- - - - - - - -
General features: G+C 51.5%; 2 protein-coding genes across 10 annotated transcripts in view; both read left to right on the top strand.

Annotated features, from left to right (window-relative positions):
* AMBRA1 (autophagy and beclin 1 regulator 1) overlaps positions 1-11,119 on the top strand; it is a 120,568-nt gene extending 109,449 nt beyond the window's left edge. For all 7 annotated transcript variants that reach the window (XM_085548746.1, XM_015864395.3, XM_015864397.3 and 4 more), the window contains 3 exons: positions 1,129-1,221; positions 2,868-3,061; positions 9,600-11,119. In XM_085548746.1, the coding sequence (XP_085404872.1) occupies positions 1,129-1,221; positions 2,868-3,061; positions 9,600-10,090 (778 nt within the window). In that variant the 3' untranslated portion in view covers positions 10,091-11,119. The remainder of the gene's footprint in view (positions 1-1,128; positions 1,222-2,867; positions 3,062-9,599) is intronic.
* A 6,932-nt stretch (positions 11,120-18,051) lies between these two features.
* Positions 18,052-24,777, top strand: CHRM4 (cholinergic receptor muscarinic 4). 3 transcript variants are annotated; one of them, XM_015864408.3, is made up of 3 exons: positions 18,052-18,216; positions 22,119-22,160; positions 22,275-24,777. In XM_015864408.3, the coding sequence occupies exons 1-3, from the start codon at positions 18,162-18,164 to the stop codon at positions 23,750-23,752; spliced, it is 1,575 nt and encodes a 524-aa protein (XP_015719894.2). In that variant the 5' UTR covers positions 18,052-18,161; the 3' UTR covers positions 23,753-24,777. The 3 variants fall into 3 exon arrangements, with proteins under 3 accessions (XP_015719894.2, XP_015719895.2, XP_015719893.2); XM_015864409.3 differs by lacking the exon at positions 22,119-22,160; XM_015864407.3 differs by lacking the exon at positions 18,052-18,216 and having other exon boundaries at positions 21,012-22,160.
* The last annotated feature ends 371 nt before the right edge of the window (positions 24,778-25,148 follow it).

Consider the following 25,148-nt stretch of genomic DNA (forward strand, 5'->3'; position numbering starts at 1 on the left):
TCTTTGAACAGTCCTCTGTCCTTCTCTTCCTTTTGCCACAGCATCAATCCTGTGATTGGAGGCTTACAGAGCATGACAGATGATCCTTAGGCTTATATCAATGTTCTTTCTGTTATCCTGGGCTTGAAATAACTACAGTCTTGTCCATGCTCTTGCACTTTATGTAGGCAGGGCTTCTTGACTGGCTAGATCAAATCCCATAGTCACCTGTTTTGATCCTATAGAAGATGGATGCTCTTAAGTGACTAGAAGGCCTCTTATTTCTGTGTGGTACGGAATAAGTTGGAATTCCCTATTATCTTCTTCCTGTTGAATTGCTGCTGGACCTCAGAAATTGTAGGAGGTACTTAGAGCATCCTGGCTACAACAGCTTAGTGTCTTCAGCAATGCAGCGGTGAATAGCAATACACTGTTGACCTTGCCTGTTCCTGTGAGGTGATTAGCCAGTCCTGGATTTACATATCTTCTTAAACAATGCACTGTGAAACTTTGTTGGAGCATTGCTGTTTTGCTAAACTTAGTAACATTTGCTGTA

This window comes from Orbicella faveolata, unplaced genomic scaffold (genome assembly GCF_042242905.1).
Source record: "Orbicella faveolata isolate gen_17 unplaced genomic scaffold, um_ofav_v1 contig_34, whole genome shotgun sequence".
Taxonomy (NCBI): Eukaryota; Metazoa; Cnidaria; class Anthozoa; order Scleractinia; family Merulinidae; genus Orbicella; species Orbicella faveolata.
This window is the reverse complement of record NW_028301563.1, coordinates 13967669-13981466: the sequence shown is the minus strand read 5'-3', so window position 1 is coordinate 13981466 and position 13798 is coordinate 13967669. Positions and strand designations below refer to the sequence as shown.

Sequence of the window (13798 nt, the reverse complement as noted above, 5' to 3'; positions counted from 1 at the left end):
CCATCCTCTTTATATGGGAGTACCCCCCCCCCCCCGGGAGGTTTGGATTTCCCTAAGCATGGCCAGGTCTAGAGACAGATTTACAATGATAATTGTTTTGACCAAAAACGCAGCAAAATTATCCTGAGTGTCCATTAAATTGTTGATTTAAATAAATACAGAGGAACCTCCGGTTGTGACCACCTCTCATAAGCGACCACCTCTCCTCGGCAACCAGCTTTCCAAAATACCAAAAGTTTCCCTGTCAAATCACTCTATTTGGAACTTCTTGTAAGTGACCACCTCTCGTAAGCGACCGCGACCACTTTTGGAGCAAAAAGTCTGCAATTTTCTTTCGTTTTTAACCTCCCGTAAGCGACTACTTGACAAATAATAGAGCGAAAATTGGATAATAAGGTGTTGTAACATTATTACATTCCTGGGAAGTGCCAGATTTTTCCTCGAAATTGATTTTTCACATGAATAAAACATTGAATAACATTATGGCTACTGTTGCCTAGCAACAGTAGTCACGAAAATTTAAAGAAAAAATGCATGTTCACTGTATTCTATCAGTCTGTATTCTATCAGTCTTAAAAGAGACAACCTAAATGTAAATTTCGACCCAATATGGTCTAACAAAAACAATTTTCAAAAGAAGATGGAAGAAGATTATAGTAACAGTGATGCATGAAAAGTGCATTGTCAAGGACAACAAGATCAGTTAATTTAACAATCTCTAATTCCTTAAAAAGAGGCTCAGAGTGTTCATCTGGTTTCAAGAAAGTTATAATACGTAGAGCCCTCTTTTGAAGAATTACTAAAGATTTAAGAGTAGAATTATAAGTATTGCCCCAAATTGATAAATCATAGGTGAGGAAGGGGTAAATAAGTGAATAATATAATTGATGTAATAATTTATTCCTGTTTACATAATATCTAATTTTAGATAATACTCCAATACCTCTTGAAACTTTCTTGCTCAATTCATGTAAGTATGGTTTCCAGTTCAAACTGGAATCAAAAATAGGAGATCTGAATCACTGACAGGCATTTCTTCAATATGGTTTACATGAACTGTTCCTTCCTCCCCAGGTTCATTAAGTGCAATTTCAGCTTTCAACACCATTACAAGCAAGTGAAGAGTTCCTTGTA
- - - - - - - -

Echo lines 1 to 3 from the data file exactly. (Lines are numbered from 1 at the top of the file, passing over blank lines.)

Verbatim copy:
General features: G+C 51.5%; 2 protein-coding genes across 10 annotated transcripts in view; both read left to right on the top strand.

Annotated features, from left to right (window-relative positions):
* AMBRA1 (autophagy and beclin 1 regulator 1) overlaps positions 1-11,119 on the top strand; it is a 120,568-nt gene extending 109,449 nt beyond the window's left edge. For all 7 annotated transcript variants that reach the window (XM_085548746.1, XM_015864395.3, XM_015864397.3 and 4 more), the window contains 3 exons: positions 1,129-1,221; positions 2,868-3,061; positions 9,600-11,119. In XM_085548746.1, the coding sequence (XP_085404872.1) occupies positions 1,129-1,221; positions 2,868-3,061; positions 9,600-10,090 (778 nt within the window). In that variant the 3' untranslated portion in view covers positions 10,091-11,119. The remainder of the gene's footprint in view (positions 1-1,128; positions 1,222-2,867; positions 3,062-9,599) is intronic.